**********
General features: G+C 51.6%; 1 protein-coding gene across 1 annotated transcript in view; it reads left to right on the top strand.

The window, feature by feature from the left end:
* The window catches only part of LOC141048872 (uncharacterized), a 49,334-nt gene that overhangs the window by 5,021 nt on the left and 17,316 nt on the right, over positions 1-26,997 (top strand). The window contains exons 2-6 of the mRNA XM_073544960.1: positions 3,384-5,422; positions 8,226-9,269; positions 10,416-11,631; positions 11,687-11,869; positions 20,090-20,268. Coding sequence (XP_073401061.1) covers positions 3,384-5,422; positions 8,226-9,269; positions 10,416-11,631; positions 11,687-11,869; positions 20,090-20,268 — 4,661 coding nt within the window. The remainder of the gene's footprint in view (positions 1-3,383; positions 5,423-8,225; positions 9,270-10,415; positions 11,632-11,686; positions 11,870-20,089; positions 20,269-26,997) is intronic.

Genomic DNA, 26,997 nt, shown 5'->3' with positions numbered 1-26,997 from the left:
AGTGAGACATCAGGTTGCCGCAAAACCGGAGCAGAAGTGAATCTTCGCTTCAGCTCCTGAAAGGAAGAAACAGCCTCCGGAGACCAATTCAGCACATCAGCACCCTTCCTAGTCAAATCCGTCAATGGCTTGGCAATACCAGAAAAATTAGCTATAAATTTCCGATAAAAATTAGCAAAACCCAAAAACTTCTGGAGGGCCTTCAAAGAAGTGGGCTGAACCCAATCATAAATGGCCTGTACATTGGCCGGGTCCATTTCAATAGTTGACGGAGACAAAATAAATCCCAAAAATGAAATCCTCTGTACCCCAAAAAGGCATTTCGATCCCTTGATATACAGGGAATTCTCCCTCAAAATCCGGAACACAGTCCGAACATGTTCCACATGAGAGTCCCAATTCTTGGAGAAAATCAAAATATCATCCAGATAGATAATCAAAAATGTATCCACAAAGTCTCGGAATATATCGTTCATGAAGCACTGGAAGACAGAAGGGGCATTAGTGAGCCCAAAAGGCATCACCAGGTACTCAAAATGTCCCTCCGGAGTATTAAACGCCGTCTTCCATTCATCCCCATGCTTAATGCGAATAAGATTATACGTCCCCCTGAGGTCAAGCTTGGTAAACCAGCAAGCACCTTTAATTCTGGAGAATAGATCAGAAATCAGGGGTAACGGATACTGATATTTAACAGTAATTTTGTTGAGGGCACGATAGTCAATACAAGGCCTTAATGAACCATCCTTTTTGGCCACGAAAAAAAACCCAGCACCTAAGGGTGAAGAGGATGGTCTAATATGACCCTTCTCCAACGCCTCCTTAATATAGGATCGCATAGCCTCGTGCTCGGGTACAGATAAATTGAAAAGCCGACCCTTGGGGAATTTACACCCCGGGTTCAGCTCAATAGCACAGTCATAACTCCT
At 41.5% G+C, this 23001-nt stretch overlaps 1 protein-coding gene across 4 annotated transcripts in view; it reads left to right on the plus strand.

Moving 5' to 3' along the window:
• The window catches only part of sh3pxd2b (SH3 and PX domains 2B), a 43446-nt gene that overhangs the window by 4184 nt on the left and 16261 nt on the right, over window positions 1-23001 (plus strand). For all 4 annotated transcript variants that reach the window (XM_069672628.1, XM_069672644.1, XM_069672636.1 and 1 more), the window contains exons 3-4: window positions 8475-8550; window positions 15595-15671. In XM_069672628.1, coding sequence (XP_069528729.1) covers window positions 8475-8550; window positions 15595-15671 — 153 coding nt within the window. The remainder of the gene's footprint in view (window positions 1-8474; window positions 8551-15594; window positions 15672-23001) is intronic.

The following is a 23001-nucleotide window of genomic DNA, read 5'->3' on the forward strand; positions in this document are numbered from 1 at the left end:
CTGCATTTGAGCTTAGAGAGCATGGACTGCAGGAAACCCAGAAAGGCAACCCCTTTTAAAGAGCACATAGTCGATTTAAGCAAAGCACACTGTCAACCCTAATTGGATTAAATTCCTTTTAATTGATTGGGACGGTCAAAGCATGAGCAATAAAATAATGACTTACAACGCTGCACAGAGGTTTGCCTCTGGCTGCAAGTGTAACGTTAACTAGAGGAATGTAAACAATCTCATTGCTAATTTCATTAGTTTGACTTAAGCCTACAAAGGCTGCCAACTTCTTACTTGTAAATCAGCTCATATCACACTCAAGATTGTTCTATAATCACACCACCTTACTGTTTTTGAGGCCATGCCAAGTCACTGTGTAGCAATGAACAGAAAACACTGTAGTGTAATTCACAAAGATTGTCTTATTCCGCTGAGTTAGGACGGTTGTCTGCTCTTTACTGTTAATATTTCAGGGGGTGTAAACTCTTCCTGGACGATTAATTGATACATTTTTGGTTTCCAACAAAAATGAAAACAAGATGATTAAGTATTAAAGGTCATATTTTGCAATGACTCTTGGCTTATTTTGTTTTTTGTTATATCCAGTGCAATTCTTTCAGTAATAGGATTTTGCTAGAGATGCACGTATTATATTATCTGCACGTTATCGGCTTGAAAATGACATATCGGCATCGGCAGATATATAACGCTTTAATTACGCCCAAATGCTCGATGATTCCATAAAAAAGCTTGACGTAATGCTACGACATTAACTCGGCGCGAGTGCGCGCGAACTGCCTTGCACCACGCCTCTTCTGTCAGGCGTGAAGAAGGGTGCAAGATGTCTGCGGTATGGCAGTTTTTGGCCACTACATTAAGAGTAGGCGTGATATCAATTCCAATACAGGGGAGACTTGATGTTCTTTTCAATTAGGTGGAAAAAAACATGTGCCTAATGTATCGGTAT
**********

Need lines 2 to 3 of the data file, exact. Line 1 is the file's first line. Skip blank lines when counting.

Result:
The window, feature by feature from the left end:
* The window catches only part of LOC141048872 (uncharacterized), a 49,334-nt gene that overhangs the window by 5,021 nt on the left and 17,316 nt on the right, over positions 1-26,997 (top strand). The window contains exons 2-6 of the mRNA XM_073544960.1: positions 3,384-5,422; positions 8,226-9,269; positions 10,416-11,631; positions 11,687-11,869; positions 20,090-20,268. Coding sequence (XP_073401061.1) covers positions 3,384-5,422; positions 8,226-9,269; positions 10,416-11,631; positions 11,687-11,869; positions 20,090-20,268 — 4,661 coding nt within the window. The remainder of the gene's footprint in view (positions 1-3,383; positions 5,423-8,225; positions 9,270-10,415; positions 11,632-11,686; positions 11,870-20,089; positions 20,269-26,997) is intronic.